Earlier today, several critics — notably, Elizabeth Scalia — pounced on a multimedia effort by the Archdiocese of Washington called “The Wuerl Record.” It laid out Cardinal Donald Wuerl’s efforts to combat clerical sex abuse when he was the bishop of Pittsburgh. It was not well-received:
This is the sort of action we usually see being taken by a Chairman of the Board, or a CEO, or a politician, and that’s very telling; it exposes a mindset that is geared toward management and administration, with a less-than-optimal pastoral sensibility on display. It’s all too much of the world.
Late Wednesday, Ed McFadden, Communications Director for the Archdiocese of Washington, put out the following statement on Facebook:
So a few days ago, I had the bright idea to build a webpage that would provide reporters and others with information about Cardinal Wuerl’s record in Pittsburgh.
Despite the horrific details in the Pennsylvania Grand Jury Report, child sex abuse at the hands of priests was a scourge he took on the best way he could in a time when, as the report makes clear, few other bishops were willing to do. We knew there would be criticism after the report was released, and rightly so, but we also wanted fair coverage, So the Archdiocese of Washington put up the page “Wuerl Record” so that reporters – who have not covered the Cardinal or the Church before – would have the full picture.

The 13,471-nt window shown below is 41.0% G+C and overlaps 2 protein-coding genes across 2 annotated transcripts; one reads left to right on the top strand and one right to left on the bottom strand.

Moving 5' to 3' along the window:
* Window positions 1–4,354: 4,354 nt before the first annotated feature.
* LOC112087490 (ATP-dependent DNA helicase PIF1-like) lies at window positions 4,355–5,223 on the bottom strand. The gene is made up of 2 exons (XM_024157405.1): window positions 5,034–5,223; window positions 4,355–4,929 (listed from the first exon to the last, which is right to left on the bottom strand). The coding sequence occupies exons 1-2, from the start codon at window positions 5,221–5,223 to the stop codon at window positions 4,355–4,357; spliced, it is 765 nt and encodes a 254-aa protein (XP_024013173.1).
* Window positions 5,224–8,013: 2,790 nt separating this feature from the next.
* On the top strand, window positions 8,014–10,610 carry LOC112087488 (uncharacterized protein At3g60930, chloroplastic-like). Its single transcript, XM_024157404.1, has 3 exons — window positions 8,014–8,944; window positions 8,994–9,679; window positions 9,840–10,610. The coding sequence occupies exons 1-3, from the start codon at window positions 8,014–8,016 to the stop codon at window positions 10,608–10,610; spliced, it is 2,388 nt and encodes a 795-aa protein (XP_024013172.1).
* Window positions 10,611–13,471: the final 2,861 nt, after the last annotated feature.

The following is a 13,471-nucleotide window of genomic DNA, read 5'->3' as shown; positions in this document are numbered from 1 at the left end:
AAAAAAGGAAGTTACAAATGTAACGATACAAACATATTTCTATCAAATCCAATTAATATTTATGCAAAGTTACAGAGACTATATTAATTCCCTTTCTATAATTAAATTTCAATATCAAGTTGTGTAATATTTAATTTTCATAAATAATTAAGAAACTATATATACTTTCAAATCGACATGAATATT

In hindsight, it was a mistake, and the criticism leveled at me (though most folks didn’t know it was me) was fair. The page was a distraction and there are far bigger issues to be addressed than a webpage. So we took the page down, and posted some of the material on our media page on the ADW website. As communicators we try to be transparent. The webpage was an effort to be transparent, and my taking it down and acknowledging that it is down is shared in the same spirit.
Let’s please pray for all those affected by this horror, the reopening of old wounds and the creation new ones, and that we may move forward toward healing.